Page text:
Please share your thoughts, ideas and questions and I’ll do me best to help out.

When you want to experience a fun portrait or corporate photoshoot sessions with my lenses, experience and me then simply get in touch.

Stephen

stephen cotterell photography
07990 525 814
020 8549 3693

http://stephencotterell.com

@stephensmiles
stephen@cotterell.net
photography@stephencotterell.com

p.s. The logic and rational of why art is of crucial importance to success in any of life’s attempts is explained in Seth Godin’s book, “The Icarus Deception”. Let me know what you think about your art.

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What is your personal relationship with photography, ideas and time?

The photograph on the left is called The effect of glycerin on an artificial leaf LX3″ and was created in July, 2009 in my desktop studio in Brighton. The image on the right is called “Macro Leaf Drop Revisited” and was conceived, created and captured in July 2014 in my desktop studio in Kingston upon Thames.

Both photographs have been extraordinarily popular on social media. The first has been shared, copied and stolen repeatedly by website and blog owners across the world. The second was uploaded to flickr the day it was created and was viewed more than 7,000 times in less than 48 hours.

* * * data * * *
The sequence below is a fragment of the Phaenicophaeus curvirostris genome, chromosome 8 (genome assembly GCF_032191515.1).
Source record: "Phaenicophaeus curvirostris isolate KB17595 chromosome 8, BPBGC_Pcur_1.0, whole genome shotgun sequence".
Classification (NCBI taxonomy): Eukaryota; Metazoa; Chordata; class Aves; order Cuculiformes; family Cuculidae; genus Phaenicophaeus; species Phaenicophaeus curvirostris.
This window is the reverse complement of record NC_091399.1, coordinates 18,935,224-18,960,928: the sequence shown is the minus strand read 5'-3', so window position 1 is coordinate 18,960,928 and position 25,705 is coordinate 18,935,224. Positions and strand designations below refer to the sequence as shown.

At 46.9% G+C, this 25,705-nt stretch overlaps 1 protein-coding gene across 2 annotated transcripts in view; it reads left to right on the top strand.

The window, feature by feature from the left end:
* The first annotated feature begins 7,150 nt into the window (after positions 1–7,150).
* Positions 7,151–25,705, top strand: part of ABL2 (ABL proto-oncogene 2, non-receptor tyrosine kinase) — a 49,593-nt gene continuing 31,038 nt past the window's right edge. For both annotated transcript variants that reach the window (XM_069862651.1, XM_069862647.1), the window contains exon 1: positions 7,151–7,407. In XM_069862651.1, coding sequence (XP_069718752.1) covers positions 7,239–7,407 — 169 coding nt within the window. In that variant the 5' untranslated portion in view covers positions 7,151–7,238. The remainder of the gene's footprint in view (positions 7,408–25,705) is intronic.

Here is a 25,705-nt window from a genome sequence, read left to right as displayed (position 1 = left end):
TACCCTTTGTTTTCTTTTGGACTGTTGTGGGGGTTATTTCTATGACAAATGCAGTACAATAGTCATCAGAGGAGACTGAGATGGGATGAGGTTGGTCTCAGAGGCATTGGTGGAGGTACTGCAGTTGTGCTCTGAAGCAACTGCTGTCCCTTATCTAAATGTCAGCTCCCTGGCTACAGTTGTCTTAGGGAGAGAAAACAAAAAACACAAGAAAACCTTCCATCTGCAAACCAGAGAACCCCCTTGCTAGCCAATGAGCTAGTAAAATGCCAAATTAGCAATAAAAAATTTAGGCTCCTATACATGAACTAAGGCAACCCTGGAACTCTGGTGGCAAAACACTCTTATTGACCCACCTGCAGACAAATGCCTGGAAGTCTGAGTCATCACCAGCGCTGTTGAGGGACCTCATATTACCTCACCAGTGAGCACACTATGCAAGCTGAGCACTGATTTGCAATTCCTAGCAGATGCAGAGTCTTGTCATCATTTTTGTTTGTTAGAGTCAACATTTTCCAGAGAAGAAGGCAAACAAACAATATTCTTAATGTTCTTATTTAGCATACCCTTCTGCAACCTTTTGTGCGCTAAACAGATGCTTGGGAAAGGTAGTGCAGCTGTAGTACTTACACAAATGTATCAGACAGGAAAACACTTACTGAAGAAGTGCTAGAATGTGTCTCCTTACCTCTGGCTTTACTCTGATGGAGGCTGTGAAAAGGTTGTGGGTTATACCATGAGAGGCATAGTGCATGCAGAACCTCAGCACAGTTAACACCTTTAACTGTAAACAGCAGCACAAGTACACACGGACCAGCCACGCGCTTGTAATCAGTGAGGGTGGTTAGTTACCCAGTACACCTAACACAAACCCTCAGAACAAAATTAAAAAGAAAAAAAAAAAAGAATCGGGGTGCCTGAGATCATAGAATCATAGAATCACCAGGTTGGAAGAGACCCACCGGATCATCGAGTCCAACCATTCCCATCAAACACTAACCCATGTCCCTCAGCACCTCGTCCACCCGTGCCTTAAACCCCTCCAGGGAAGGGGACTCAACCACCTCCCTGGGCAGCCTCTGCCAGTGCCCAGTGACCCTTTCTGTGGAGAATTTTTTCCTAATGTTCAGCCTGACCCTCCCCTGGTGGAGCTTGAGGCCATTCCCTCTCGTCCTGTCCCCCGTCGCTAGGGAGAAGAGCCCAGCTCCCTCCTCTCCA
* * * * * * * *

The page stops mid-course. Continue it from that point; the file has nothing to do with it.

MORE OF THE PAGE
If you would like to view larger more detailed versions of both then they are available in one of my galleries. Simply click here for the first and here for the second.

 

You are always very welcome to get in touch and share your relationship with photography, ideas and time.

 

Stephen

stephen cotterell photography
07990 525 814
020 8549 3693

http://stephencotterell.com

@stephensmiles
stephen@cotterell.net
photography@stephencotterell.com

p.s. My eye, heart and mind have been trained to notice subtleties and details by my interest in macro and people photography. During a portrait session my photographs of you will be all the better for those little differences that make all the difference. That is why this post is published under the portrait rather than the macro category for this website.